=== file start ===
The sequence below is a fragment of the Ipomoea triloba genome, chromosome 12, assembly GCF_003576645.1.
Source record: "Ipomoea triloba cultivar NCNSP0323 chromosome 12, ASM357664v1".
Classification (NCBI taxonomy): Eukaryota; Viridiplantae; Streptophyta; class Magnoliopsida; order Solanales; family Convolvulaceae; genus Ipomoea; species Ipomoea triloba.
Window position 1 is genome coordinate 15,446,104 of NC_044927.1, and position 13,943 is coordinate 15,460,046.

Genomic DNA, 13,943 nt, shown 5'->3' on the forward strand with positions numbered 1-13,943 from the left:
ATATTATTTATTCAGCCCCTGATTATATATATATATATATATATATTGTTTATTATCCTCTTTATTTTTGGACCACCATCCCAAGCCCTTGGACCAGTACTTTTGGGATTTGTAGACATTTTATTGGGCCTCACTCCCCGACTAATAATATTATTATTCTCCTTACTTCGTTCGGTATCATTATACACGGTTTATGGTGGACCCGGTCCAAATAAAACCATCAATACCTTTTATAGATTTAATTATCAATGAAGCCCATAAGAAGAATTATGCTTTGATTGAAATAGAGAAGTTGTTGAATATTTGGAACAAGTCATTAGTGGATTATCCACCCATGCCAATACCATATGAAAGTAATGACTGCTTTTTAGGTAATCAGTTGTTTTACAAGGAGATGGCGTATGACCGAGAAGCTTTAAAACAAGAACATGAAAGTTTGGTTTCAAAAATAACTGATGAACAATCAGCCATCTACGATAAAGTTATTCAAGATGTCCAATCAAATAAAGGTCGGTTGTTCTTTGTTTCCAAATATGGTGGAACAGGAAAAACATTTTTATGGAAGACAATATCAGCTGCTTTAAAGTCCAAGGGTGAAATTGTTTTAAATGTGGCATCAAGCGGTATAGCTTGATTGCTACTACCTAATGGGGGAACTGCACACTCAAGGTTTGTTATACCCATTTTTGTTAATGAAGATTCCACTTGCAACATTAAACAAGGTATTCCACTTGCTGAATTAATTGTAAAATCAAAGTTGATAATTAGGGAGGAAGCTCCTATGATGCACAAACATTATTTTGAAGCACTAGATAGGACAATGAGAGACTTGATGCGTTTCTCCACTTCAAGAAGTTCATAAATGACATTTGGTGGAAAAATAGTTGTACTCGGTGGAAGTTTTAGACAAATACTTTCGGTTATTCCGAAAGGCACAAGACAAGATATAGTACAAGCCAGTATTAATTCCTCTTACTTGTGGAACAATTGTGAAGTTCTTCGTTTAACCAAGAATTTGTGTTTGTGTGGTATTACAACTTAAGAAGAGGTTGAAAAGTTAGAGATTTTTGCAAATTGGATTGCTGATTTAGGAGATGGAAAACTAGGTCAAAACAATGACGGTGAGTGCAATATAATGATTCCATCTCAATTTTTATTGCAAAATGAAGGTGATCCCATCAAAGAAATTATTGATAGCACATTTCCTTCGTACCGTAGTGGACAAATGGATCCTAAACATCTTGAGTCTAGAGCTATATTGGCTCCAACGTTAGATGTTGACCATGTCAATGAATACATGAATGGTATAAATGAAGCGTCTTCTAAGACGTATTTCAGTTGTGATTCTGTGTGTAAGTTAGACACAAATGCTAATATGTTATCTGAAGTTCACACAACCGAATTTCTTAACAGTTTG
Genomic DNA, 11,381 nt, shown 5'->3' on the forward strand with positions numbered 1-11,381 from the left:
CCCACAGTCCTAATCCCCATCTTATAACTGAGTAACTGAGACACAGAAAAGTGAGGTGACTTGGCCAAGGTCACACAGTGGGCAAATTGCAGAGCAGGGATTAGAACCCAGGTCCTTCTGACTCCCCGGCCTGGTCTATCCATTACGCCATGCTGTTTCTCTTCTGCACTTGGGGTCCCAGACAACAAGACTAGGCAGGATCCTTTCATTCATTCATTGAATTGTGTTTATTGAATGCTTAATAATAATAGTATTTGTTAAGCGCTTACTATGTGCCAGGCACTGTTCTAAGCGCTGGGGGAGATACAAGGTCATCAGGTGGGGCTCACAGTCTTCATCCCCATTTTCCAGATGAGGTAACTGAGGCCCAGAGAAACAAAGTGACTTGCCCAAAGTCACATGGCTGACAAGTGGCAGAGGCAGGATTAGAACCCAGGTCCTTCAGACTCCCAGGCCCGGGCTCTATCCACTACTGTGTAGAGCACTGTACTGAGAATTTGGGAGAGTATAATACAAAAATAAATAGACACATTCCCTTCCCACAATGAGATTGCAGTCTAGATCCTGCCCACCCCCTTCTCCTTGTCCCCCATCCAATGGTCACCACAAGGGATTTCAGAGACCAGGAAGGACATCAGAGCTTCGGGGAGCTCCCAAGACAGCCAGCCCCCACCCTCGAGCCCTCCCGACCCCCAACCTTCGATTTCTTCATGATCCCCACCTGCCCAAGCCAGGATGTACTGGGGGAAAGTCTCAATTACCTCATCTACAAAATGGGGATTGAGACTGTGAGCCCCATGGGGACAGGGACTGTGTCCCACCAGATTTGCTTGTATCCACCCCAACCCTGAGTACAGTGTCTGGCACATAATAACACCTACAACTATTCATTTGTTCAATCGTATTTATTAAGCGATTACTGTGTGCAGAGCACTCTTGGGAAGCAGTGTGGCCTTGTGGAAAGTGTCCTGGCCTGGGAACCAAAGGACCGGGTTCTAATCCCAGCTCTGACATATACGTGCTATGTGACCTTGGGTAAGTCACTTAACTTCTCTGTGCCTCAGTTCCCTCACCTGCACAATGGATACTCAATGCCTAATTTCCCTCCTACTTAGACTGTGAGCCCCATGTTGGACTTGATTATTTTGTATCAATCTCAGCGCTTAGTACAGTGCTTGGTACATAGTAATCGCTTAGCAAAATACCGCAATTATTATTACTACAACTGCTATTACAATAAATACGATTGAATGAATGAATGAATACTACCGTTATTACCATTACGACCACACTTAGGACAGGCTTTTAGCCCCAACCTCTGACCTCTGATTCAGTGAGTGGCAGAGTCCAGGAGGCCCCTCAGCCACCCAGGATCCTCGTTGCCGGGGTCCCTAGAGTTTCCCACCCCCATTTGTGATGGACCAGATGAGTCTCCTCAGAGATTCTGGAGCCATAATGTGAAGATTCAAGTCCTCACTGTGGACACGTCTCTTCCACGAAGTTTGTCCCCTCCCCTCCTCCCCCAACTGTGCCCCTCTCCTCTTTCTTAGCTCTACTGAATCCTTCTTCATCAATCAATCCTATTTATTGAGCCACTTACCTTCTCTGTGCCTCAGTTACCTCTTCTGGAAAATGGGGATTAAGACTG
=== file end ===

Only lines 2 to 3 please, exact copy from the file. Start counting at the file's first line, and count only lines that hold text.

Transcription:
Source record: "Ipomoea triloba cultivar NCNSP0323 chromosome 12, ASM357664v1".
Classification (NCBI taxonomy): Eukaryota; Viridiplantae; Streptophyta; class Magnoliopsida; order Solanales; family Convolvulaceae; genus Ipomoea; species Ipomoea triloba.